Tuesday, August 21, 2012

Are our words really wasted?

Scott Hanselman told us that our words are wasted, and then went on to ask how his post was controversial?  Well...

  • He said that my words are wasted?
  • He told me that I'm not blogging enough?
  • He implied that Google and Facebook will SURELY fail?
So, perhaps there is a bit of controversy there :)

It's not like I don't agree with Scott on a number of points.  I've hosted my own blog in the past and even written my own blogging platform.  In terms of portability, I created BlogML to help allow people to move from service to service.  And regardless, controversy is not such a bad thing.  I just don't think that the article was his best piece of writing (I hold him to a much higher standard than I hold myself :)  One point I have trouble with in the post is the list of things that we apparently find ourselves asking over and over again:

Is a free or cheap social network for the people?????
Let's me control my content?????
Allows export of everything ?????
Allows me to own what I type?????
Has an open API for my content?????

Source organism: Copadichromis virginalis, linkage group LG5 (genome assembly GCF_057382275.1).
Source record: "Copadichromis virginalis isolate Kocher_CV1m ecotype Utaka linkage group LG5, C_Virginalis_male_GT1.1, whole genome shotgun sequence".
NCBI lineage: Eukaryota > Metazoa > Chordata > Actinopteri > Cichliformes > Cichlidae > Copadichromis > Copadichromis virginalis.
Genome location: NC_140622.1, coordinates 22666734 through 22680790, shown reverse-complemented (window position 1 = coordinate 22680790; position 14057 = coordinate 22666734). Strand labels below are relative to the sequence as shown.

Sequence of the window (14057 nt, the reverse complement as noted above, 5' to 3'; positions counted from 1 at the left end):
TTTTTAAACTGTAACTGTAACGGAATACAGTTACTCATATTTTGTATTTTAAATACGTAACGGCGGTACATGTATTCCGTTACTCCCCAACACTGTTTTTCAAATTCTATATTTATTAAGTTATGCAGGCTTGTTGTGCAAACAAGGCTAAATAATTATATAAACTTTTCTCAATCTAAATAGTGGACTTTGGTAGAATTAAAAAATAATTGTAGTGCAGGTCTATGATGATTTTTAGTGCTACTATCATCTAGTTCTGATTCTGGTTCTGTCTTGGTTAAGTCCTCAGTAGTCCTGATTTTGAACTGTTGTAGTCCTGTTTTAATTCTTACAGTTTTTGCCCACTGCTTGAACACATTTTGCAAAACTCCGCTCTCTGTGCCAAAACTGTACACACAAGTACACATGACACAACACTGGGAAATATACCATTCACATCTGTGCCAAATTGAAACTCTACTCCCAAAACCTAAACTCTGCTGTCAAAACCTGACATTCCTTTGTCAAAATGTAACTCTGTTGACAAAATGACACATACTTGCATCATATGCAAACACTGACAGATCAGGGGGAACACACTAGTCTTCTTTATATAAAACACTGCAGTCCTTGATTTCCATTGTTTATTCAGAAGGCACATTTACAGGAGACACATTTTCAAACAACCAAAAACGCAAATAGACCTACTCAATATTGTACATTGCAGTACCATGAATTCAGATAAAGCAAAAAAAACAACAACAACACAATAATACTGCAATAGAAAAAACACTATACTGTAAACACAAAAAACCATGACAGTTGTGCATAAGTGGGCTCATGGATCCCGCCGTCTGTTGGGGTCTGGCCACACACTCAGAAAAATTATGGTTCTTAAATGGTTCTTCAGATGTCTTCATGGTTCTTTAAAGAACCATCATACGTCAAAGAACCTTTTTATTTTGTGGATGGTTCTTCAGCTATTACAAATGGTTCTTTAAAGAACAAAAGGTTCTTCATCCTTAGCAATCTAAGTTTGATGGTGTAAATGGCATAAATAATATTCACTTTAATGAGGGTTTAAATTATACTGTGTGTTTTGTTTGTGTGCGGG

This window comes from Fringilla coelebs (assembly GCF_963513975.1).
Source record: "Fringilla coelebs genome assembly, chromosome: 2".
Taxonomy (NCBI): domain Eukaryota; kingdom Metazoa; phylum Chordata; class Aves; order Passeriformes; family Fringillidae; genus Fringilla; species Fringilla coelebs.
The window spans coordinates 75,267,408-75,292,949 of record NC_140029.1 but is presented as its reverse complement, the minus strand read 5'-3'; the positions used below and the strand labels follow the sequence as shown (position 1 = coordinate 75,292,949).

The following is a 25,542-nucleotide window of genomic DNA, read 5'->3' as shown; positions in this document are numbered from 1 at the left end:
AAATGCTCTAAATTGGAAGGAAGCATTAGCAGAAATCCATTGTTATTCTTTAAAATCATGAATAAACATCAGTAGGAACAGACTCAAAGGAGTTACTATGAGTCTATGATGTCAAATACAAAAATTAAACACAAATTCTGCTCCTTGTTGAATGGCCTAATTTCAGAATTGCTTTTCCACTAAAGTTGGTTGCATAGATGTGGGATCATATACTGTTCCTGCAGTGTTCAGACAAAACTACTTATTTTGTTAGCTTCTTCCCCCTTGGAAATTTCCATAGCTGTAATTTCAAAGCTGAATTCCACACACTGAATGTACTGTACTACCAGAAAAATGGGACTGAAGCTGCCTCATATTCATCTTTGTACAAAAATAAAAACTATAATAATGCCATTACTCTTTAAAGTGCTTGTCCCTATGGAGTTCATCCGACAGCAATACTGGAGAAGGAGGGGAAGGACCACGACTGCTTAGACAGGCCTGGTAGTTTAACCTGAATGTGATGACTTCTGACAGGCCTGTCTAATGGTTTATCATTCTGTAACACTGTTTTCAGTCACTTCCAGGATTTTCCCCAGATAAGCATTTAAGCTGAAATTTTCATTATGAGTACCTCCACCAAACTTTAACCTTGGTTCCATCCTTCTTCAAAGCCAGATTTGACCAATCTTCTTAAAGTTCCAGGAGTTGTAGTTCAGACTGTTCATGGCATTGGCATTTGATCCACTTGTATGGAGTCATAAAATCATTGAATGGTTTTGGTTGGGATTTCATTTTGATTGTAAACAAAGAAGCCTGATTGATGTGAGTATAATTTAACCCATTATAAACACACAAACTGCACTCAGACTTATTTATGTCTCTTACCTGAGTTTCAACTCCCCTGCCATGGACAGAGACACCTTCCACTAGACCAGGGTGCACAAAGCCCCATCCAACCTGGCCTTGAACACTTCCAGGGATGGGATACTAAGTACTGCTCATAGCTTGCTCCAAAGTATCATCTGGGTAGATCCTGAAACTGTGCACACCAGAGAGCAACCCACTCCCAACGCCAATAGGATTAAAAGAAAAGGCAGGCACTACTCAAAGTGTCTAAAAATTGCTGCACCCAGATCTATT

Allows search posts over a month old?????
Limits available usernames?????
Allows me to be 'verified'?????

Is that the full list of 'product attributes' or is it constantly changing.  And how do you find a single product which meets those needs while also staying current with constantly changing expanding list of product features that users need.  And what is the cost of meeting those needs with any single boxed product?

The current state of software services is such a moving target and I'm continually rethinking how I use my journal to link it with and help my daily activities.  That includes things such as being able to link activities by location, having content delivered to whatever device I'm on, sharing stuff easily through a variety of ways, embedding rich content such as maps and documents through to having a variety of different privacy and sharing options.

I feel like I'm trying stuff out to help improve my life's process flow.

So I tend to focus on the benefits of that I get from "renting" an existing service and not so much on the fact that some greedy NASDAQ listed company is making money from my effort.  Those benefits include:

  • I get a fancier "apartment" :)
  • There are often added perks over the choices I have otherwise
  • I get to share costs/overheads with multiple tenants
  • It is generally cheaper and easier to relocate
  • Boring maintenance work is often removed
  • For me, I believe that there are reduced risks

So, as with most things in life, there are choices and trade-offs.

No comments:

Post a Comment